Toxic pursuit


Great bustards (Otis tarda) are large lekking birds with distinctive courtship behaviors: males competitively display their white chests and rumps, while females inspect the males’ cloacae—openings that serve the birds’ reproductive, urinary, and intestinal functions.

Females prefer to mate with males that are healthy and free of parasites, and males may improve their breeding success by consuming toxic beetles to “self-medicate,” according to a study published last month (October 22) in PLOS ONE.

Researchers at the National Museum of Natural History in Madrid, Spain, collected the feces of 25 male and 28 female great bustards during the spring breeding season. They found that males were twice as likely to eat blister beetles, which contain a toxin called cantharidin that the birds can tolerate in small amounts. The team also demonstrated that cantharidin could kill off several bacterial species commonly found in the birds’ feces.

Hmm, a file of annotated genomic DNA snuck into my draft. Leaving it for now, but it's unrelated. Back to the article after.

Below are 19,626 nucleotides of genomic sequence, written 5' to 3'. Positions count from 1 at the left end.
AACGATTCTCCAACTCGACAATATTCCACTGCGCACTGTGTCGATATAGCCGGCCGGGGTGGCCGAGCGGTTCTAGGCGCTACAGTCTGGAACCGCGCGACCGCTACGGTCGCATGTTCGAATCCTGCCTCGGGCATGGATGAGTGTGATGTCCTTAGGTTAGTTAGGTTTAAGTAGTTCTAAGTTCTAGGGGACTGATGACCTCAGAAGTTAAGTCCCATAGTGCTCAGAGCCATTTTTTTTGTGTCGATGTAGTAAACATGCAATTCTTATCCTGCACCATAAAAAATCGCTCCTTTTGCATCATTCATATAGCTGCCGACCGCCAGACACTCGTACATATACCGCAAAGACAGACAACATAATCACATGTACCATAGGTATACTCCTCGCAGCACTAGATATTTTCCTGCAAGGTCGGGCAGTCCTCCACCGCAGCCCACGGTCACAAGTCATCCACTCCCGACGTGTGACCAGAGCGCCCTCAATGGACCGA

But the data don’t support the conclusion that males that consume more blister beetles harbor fewer parasites and thus enjoy better breeding success, evolutionary biologist Daphne Fairbairn of the University of California, Riverside, told National Geographic. “What [the study authors are] suggesting is a cool idea, but that’s all it is at this point,” said Fairbairn. “As they acknowledge in the article, they really can’t show a connection between mating success and this behavior in males.”